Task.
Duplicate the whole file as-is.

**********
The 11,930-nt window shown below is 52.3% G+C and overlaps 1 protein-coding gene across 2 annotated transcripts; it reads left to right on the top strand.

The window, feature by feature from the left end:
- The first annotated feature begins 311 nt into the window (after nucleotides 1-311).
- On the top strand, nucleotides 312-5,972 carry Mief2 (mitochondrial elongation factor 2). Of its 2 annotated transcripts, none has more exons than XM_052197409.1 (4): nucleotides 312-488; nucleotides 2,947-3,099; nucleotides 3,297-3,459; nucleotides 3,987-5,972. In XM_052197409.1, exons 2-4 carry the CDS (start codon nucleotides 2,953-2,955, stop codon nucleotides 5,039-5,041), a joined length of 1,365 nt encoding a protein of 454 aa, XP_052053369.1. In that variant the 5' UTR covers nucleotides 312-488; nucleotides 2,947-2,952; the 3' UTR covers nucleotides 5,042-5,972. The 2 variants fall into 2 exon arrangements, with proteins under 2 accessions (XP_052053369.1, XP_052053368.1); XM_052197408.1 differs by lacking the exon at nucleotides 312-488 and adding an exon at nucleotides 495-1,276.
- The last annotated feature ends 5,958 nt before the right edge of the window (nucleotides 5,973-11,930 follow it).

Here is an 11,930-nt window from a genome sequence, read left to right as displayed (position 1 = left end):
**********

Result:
The 11,930-nt window shown below is 52.3% G+C and overlaps 1 protein-coding gene across 2 annotated transcripts; it reads left to right on the top strand.

The window, feature by feature from the left end:
- The first annotated feature begins 311 nt into the window (after nucleotides 1-311).
- On the top strand, nucleotides 312-5,972 carry Mief2 (mitochondrial elongation factor 2). Of its 2 annotated transcripts, none has more exons than XM_052197409.1 (4): nucleotides 312-488; nucleotides 2,947-3,099; nucleotides 3,297-3,459; nucleotides 3,987-5,972. In XM_052197409.1, exons 2-4 carry the CDS (start codon nucleotides 2,953-2,955, stop codon nucleotides 5,039-5,041), a joined length of 1,365 nt encoding a protein of 454 aa, XP_052053369.1. In that variant the 5' UTR covers nucleotides 312-488; nucleotides 2,947-2,952; the 3' UTR covers nucleotides 5,042-5,972. The 2 variants fall into 2 exon arrangements, with proteins under 2 accessions (XP_052053369.1, XP_052053368.1); XM_052197408.1 differs by lacking the exon at nucleotides 312-488 and adding an exon at nucleotides 495-1,276.
- The last annotated feature ends 5,958 nt before the right edge of the window (nucleotides 5,973-11,930 follow it).

Here is an 11,930-nt window from a genome sequence, read left to right as displayed (position 1 = left end):